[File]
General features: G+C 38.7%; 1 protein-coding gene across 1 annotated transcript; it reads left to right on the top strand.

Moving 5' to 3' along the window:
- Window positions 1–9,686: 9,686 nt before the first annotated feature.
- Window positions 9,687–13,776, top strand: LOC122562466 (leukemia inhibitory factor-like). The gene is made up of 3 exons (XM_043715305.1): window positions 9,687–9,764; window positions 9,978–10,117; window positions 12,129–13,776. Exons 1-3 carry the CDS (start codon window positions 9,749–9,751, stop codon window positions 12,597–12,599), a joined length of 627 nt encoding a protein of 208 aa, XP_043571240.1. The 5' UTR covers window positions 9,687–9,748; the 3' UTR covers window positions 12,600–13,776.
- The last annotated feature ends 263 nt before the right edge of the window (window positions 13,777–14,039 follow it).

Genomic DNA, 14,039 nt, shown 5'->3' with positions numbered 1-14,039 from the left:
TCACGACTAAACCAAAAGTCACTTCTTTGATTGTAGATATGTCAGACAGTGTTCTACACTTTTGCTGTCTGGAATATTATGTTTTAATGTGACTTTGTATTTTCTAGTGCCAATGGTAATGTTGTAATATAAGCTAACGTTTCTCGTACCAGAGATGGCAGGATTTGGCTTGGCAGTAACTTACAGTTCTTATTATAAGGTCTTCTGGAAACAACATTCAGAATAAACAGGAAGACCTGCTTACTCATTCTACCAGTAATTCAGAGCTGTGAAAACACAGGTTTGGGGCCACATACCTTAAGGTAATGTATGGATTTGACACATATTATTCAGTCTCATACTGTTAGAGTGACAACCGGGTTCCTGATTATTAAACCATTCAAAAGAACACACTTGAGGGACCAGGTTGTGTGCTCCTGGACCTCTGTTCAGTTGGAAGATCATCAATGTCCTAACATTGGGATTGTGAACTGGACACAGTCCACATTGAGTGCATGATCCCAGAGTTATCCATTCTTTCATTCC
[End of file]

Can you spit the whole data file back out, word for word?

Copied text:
General features: G+C 38.7%; 1 protein-coding gene across 1 annotated transcript; it reads left to right on the top strand.

Moving 5' to 3' along the window:
- Window positions 1–9,686: 9,686 nt before the first annotated feature.
- Window positions 9,687–13,776, top strand: LOC122562466 (leukemia inhibitory factor-like). The gene is made up of 3 exons (XM_043715305.1): window positions 9,687–9,764; window positions 9,978–10,117; window positions 12,129–13,776. Exons 1-3 carry the CDS (start codon window positions 9,749–9,751, stop codon window positions 12,597–12,599), a joined length of 627 nt encoding a protein of 208 aa, XP_043571240.1. The 5' UTR covers window positions 9,687–9,748; the 3' UTR covers window positions 12,600–13,776.
- The last annotated feature ends 263 nt before the right edge of the window (window positions 13,777–14,039 follow it).

Genomic DNA, 14,039 nt, shown 5'->3' with positions numbered 1-14,039 from the left:
TCACGACTAAACCAAAAGTCACTTCTTTGATTGTAGATATGTCAGACAGTGTTCTACACTTTTGCTGTCTGGAATATTATGTTTTAATGTGACTTTGTATTTTCTAGTGCCAATGGTAATGTTGTAATATAAGCTAACGTTTCTCGTACCAGAGATGGCAGGATTTGGCTTGGCAGTAACTTACAGTTCTTATTATAAGGTCTTCTGGAAACAACATTCAGAATAAACAGGAAGACCTGCTTACTCATTCTACCAGTAATTCAGAGCTGTGAAAACACAGGTTTGGGGCCACATACCTTAAGGTAATGTATGGATTTGACACATATTATTCAGTCTCATACTGTTAGAGTGACAACCGGGTTCCTGATTATTAAACCATTCAAAAGAACACACTTGAGGGACCAGGTTGTGTGCTCCTGGACCTCTGTTCAGTTGGAAGATCATCAATGTCCTAACATTGGGATTGTGAACTGGACACAGTCCACATTGAGTGCATGATCCCAGAGTTATCCATTCTTTCATTCC